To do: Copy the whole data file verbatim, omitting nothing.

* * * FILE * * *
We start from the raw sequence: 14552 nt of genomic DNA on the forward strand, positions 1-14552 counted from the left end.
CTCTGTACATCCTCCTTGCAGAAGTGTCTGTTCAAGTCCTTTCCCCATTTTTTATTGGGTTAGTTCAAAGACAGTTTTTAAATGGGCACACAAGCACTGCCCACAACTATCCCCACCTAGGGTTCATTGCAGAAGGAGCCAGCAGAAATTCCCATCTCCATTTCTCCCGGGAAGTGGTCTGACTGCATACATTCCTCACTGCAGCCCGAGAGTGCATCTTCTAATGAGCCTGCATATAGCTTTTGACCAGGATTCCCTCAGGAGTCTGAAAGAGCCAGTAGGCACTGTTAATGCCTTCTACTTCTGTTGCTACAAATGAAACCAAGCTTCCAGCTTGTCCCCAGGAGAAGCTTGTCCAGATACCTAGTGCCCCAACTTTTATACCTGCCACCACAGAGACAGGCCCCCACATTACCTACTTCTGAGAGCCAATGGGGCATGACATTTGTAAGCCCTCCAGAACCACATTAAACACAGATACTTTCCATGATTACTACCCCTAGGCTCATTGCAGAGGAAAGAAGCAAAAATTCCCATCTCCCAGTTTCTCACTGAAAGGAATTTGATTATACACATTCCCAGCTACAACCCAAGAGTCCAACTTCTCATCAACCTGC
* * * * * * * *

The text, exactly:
We start from the raw sequence: 14552 nt of genomic DNA on the forward strand, positions 1-14552 counted from the left end.
CTCTGTACATCCTCCTTGCAGAAGTGTCTGTTCAAGTCCTTTCCCCATTTTTTATTGGGTTAGTTCAAAGACAGTTTTTAAATGGGCACACAAGCACTGCCCACAACTATCCCCACCTAGGGTTCATTGCAGAAGGAGCCAGCAGAAATTCCCATCTCCATTTCTCCCGGGAAGTGGTCTGACTGCATACATTCCTCACTGCAGCCCGAGAGTGCATCTTCTAATGAGCCTGCATATAGCTTTTGACCAGGATTCCCTCAGGAGTCTGAAAGAGCCAGTAGGCACTGTTAATGCCTTCTACTTCTGTTGCTACAAATGAAACCAAGCTTCCAGCTTGTCCCCAGGAGAAGCTTGTCCAGATACCTAGTGCCCCAACTTTTATACCTGCCACCACAGAGACAGGCCCCCACATTACCTACTTCTGAGAGCCAATGGGGCATGACATTTGTAAGCCCTCCAGAACCACATTAAACACAGATACTTTCCATGATTACTACCCCTAGGCTCATTGCAGAGGAAAGAAGCAAAAATTCCCATCTCCCAGTTTCTCACTGAAAGGAATTTGATTATACACATTCCCAGCTACAACCCAAGAGTCCAACTTCTCATCAACCTGC